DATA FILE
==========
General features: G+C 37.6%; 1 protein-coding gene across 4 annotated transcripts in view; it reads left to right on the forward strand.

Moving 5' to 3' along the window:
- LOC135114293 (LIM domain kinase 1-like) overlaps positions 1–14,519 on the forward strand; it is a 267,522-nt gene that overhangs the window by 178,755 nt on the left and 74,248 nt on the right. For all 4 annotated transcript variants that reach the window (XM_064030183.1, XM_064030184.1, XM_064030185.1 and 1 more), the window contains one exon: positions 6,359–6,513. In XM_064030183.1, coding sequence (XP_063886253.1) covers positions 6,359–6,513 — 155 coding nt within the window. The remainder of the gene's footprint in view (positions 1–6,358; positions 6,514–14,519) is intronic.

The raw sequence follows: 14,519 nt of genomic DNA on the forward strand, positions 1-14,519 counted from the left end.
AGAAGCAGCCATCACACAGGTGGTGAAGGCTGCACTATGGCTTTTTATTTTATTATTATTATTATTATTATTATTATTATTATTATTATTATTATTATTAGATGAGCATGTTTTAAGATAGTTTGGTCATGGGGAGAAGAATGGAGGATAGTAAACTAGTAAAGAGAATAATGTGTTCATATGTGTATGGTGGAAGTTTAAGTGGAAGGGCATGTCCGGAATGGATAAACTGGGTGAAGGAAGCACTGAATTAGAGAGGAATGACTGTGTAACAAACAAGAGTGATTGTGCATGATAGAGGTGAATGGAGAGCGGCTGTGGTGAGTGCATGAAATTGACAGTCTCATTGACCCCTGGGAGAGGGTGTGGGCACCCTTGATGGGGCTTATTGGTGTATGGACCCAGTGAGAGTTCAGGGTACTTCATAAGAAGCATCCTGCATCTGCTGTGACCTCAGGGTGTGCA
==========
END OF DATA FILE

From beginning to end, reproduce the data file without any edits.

General features: G+C 37.6%; 1 protein-coding gene across 4 annotated transcripts in view; it reads left to right on the forward strand.

Moving 5' to 3' along the window:
- LOC135114293 (LIM domain kinase 1-like) overlaps positions 1–14,519 on the forward strand; it is a 267,522-nt gene that overhangs the window by 178,755 nt on the left and 74,248 nt on the right. For all 4 annotated transcript variants that reach the window (XM_064030183.1, XM_064030184.1, XM_064030185.1 and 1 more), the window contains one exon: positions 6,359–6,513. In XM_064030183.1, coding sequence (XP_063886253.1) covers positions 6,359–6,513 — 155 coding nt within the window. The remainder of the gene's footprint in view (positions 1–6,358; positions 6,514–14,519) is intronic.

The raw sequence follows: 14,519 nt of genomic DNA on the forward strand, positions 1-14,519 counted from the left end.
AGAAGCAGCCATCACACAGGTGGTGAAGGCTGCACTATGGCTTTTTATTTTATTATTATTATTATTATTATTATTATTATTATTATTATTATTATTATTAGATGAGCATGTTTTAAGATAGTTTGGTCATGGGGAGAAGAATGGAGGATAGTAAACTAGTAAAGAGAATAATGTGTTCATATGTGTATGGTGGAAGTTTAAGTGGAAGGGCATGTCCGGAATGGATAAACTGGGTGAAGGAAGCACTGAATTAGAGAGGAATGACTGTGTAACAAACAAGAGTGATTGTGCATGATAGAGGTGAATGGAGAGCGGCTGTGGTGAGTGCATGAAATTGACAGTCTCATTGACCCCTGGGAGAGGGTGTGGGCACCCTTGATGGGGCTTATTGGTGTATGGACCCAGTGAGAGTTCAGGGTACTTCATAAGAAGCATCCTGCATCTGCTGTGACCTCAGGGTGTGCA